Black First Land First vs. News24

Thu, Oct 12, 2017

In the matter of

BLACK FIRST LAND FIRST                                                                            APPLICANT


NEWS 24                                                                                                         RESPONDENT

MATTER NO: 3441/08/2017


1.       In his Ruling dated 29 August 2017, the Press Ombud dismissed in it’s entirety a complaint by Black First Land First (“applicant”) which had been filed with the Ombud against News 24 (“respondent”); hence this applicantion.

2.       The complaint was lodged against an online publication by the respondent on 24 July 2017 with the headline: “GuptaLeaks: Gupta spin machine commissioned BLF’s Mngxitama”.  The article was a report on certain emails allegedly linked to the Guptas which, amongst others revealed that Mr Mngxitama, who describes himself as President of the applicant, was asked to do certain things in the furtherance or protection of the Guptas, including writing certain (unflattering) articles about some editors.  The report said that Mngxitama had asked the family for funding, despite his denial.  The complaint was pretty detailed, and alleged breach of several sections of the Press Code.  The applicant asked for an examplery sanction to be imposed.

3.       In his Ruling, the Ombud summarized, succinctly, the complaints as follows:

“l   story contained several inaccurate and unsubstantiated statements .... and

l journalist did not afform him a right of reply.”

It was also argued that the reportage was untruthful, inaccurate and unfair, unbalanced, an opinion stated as a fact, unverified and that applicants dignity and reputation was tarnished. In its defence, respondent argued, inter alia, that the emails were authentic and that Mr Mngxitama was given the opportunity to respondent.  It was stated that not only was he spoken to on telephone, but also that questions were emailed to him.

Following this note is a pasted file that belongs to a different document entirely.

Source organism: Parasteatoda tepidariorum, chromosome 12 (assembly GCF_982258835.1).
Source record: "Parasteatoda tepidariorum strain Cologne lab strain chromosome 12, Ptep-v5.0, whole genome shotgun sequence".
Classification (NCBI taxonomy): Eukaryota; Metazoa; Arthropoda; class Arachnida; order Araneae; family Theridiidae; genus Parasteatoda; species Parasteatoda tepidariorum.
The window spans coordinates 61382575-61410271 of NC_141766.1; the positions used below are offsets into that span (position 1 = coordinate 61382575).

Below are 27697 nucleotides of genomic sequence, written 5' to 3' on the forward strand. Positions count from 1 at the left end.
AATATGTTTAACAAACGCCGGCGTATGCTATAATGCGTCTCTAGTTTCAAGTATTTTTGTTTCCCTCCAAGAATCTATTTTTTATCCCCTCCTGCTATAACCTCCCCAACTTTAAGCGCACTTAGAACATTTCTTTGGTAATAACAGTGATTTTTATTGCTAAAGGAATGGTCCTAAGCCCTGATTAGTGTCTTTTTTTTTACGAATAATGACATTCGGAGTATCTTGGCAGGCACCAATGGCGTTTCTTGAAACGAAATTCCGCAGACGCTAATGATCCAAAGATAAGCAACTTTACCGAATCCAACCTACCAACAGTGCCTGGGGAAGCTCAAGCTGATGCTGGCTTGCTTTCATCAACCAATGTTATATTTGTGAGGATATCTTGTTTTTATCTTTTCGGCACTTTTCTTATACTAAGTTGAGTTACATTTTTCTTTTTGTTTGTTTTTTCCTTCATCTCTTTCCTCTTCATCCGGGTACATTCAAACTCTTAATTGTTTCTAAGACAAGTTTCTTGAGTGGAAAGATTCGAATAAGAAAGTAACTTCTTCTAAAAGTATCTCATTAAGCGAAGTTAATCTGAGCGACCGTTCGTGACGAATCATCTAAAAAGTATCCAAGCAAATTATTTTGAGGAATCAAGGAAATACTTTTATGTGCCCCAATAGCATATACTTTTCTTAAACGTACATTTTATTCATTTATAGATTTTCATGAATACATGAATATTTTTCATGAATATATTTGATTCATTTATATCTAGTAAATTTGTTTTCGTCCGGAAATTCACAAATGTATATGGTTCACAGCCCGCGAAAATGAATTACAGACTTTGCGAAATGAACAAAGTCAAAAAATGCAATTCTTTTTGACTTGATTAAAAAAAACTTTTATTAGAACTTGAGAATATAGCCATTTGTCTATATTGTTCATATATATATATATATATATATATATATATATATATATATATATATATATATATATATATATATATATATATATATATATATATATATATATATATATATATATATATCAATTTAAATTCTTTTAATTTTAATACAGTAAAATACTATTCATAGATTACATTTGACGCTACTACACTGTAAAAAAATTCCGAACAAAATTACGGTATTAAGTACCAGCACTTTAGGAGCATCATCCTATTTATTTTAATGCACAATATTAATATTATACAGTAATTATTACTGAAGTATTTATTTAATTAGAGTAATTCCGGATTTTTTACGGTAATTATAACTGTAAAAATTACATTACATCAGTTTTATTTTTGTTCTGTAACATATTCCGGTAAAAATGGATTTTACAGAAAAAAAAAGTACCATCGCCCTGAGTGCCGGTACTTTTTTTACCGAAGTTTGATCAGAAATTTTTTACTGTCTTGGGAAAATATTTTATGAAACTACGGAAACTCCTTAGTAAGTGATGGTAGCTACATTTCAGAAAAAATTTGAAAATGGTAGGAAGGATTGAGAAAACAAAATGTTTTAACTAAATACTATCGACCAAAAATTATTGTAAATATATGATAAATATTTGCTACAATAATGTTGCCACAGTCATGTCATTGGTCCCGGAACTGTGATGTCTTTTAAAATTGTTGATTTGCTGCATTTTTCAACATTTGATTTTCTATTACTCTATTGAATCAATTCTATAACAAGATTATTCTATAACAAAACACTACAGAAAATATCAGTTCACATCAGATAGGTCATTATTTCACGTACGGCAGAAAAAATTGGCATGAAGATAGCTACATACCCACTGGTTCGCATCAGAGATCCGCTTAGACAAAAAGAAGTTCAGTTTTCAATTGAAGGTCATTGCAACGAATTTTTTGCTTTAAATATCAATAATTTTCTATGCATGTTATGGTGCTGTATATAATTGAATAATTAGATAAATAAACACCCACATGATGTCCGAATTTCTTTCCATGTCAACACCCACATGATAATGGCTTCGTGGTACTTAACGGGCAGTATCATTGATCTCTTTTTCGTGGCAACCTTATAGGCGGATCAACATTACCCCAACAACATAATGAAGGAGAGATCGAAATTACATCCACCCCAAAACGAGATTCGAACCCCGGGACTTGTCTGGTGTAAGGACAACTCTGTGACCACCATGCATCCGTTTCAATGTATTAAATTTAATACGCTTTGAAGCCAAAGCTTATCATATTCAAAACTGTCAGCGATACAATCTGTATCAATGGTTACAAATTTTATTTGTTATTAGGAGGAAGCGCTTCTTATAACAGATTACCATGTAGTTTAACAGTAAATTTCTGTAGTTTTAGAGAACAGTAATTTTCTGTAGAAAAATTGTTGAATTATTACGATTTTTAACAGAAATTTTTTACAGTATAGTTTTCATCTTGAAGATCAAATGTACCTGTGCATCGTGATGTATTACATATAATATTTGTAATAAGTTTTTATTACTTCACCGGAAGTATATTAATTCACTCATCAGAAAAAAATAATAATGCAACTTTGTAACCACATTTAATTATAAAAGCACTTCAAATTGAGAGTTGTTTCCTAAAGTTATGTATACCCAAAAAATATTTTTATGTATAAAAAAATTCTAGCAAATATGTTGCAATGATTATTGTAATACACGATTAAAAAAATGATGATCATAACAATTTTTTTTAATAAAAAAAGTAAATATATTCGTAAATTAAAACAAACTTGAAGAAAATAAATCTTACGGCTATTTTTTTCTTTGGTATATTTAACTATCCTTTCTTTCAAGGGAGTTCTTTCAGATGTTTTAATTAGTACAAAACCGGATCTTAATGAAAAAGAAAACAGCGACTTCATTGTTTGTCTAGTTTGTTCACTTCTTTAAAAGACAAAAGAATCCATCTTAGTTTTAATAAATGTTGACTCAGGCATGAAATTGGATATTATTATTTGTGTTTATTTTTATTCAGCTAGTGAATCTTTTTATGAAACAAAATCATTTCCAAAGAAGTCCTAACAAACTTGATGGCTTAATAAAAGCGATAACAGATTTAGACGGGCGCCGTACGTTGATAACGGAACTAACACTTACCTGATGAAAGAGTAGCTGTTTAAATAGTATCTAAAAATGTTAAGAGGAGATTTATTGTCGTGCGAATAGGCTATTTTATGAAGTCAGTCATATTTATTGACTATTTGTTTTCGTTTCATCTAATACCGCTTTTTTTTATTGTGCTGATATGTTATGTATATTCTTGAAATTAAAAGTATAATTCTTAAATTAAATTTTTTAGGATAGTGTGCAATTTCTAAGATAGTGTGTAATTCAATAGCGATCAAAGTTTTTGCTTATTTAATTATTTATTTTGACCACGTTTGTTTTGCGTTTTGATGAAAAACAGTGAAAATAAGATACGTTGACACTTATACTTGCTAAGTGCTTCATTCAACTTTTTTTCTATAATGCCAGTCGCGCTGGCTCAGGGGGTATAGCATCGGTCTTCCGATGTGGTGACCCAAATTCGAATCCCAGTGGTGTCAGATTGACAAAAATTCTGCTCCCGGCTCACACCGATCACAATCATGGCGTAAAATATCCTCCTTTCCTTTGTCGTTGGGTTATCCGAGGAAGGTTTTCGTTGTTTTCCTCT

4.       Despite the prolific documentation submitted, the are really only two crisp issues for consideration.

4.1 The first issue is the dispute about the authenticity of the emails. In dealing with this, the Ombud correctly emphasized the following point:

The story did not say or imply that the allegations contained in the e-mails were materially true, it merely stated (as fact) that those allegations were made.  It was left to the reader to decide whether what was said in the e-mails were true, or not.”

What the Ombud says is exactly what comes out of an objective reading of the e-mails.  That being the case, a debate about whether or not the e-mails are authentic is irrelevant.  The readers would themselves formulate their own views about the authenticity of the e-mails, some of which are in any case not so clear. 

4.2 The second issue is whether or not Mr Mngxitama was given the opportunity to respond. There is no basis to interfere with the Ombud on his finding that Mr Mngxitama was given the right to respond.  The evidence that the e-mail with questions was sent to him, is simply overwhelming.  The Appeals Panel would need justification to overturn the Ombud, which justification is not apparent.

5.       For an application for leave to appeal to succeed, an applicant must show reasonable prospects of success before the Appeals Panel. For the reasons given above, read together with those given in detail by the Ombud, I am afraid no such prospects exist; the application is therefore turned down.

Dated this 11th day of October 2017

Judge B M Ngoepe, Chair, Appeals Panel